Monetary unions have a tendency to divide participating countries to losers and winners. The Eurozone is no different. The dawning recovery of the Eurozone has raised some headlines during the winter. Recent positive growth figures from the economies of Spain, Portugal and even Greece have added to the optimism of long awaited recovery of the Eurozone. However, at the same time some new countries, like Finland, are facing serious economic hurdles, poverty in the euro area is at all-time high and youth unemployment remains highly elevated. Any kind of economic recovery would thus be warmly welcomed in the Eurozone (from now on EZ).
The only problem is that a real recovery is highly unlikely. Even if the EZ as whole would regain sustained GDP per capita growth, deeply rooted productivity differences would make the recovery an uneven one. The flow of funds and production from low productivity countries to highly productive countries is likely to continue in spite of the level of recovery, which is partly reflected in the renewed grow of the Target2 imbalances. These capital flows are also extremely hard to reverse, which will lead to persistent divergence in the living standards within the EZ. Only a transfer union could even out the effects of these asymmetric shocks, but for that there is no political will.
Persistent productivity differences
Two years ago I co-authored a study where we looked into the roots of the European debt crisis (link, in Finnish). We found three main causes for the crisis:
1. Productivity differences between the US and Europe started to widen after mid 1990's 2. Productivity started to diverge between countries of the Eurozone after the formation of the euro 3. Because prices in the EZ converged, productivity differences lead to differences in competitiveness, which in turn lead to the debt driven boom in government expenditures in countries with low productivity.
These productivity differences are clearly visible from the data. First figure below presents the growth of the total factor productivity (TFP) in the US and in the 11 original members (Greece joined in 2001) of the EZ. (Source: Conference Board, Total Economy Database)
The figure shows us that, while the growth of TFP of the countries of the EZ clearly outperformed the TFP growth of the US before the creation of the EZ, during the EZ the TFP growth has been feeble. If we break the TFP growth of the Eurozone to individual countries, we see that it has slowed in every member county after they joined the zone, except in Austria and the Netherlands.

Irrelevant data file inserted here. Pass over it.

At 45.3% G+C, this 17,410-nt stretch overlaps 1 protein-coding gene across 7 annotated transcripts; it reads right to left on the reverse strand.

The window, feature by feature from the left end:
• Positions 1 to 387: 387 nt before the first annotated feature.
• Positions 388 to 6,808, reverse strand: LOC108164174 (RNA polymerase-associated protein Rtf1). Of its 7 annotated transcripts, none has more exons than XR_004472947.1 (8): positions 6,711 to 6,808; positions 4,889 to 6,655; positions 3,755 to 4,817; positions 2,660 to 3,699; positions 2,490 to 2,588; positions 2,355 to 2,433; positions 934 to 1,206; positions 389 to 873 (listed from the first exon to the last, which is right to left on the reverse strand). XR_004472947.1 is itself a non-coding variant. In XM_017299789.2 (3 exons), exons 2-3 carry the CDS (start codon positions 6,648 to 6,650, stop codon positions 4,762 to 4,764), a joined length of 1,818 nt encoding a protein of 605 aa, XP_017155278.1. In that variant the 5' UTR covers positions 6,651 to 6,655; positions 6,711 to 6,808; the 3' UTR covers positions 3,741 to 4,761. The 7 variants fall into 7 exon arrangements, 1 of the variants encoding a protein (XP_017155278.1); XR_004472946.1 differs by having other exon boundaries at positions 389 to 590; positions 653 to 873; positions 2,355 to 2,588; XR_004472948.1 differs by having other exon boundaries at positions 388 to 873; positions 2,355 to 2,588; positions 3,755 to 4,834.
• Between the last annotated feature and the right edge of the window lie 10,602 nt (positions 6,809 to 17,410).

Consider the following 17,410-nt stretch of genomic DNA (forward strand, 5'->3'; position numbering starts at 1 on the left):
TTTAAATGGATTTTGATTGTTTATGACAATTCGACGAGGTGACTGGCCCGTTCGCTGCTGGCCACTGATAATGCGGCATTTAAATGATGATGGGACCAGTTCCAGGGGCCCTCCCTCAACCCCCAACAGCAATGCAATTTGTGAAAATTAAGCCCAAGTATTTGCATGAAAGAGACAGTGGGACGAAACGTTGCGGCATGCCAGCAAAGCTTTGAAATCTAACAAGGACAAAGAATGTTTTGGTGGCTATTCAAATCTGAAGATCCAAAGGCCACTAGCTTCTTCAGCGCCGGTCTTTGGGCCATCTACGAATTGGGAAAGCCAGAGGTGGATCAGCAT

In our study, we found that the differences in TFP between countries of the EMU are likely to be explained by cultural differences, which control the adoption of new technology and differences in the resources devoted to research and development. In a recent working paper, S. Beugelsdijk, M. Klasing and P. Milionis find that agglomeration, the different knowledge-based externalities (e.g., income and education), historical path-dependence and cultural factors explain differences in productivity in Europe.
What makes these factors problematic for the EZ is that only a few of them (like investments in research and development, R&D) can be altered easily. Many factors, like path-dependence and knowledge-based externalities, tend to be deeply rooted in the culture and changing them requires both considerable effort and time. Because prices within a monetary union tend to converge, productivity differences create differences in competitiveness. What this means is that the most competitive countries, like Germany and Austria, set the conditions, i.e. the level of productivity, which countries have to meet to be able to grow in the EZ. Because productivity differences are caused by persistent factors, EZ will lead to a permanent fall in the living standards in those countries that are unable to meet the standards of productivity set by Germany.
Eurozone will continue to create losers and winners It took the US over 150 years, several depressions and a Civil War before it enacted fiscal federal transfers to ease the effects of asymmetric shocks. According to H. Rockoff, the dollar union would have been likely to be broken down during the Great Depression if gratuitous federal fiscal transfers and federal deposit insurance would not have been executed.
Currently, there are no signs of such political will in the EZ. Each country would need to contribute to the federal budget by the amount of 15 - 20 % of GDP (see page 41), to make the EZ an effective transfer union. Especially in the northern countries, like Finland, it is hard to imagine a situation where their citizens would be willing to transfer this amount of their income to the federal budget and to southern countries. This may, of course, eventually come to be, but it is likely to take a long time. While we are waiting, euro will continue to create income disparities, poverty and human misery among its members.
Without a transfer union, euro will bring prosperity only to its strongest (the most productive) members. Would there be a renewed recession in the EZ, productivity differences would magnify the effects of the downturn in the members with low productivity. This could create a catastrophic backlash for the political will for staying in the monetary union. Thus, although the situation in the euro area appears calm, it may easily flare up again.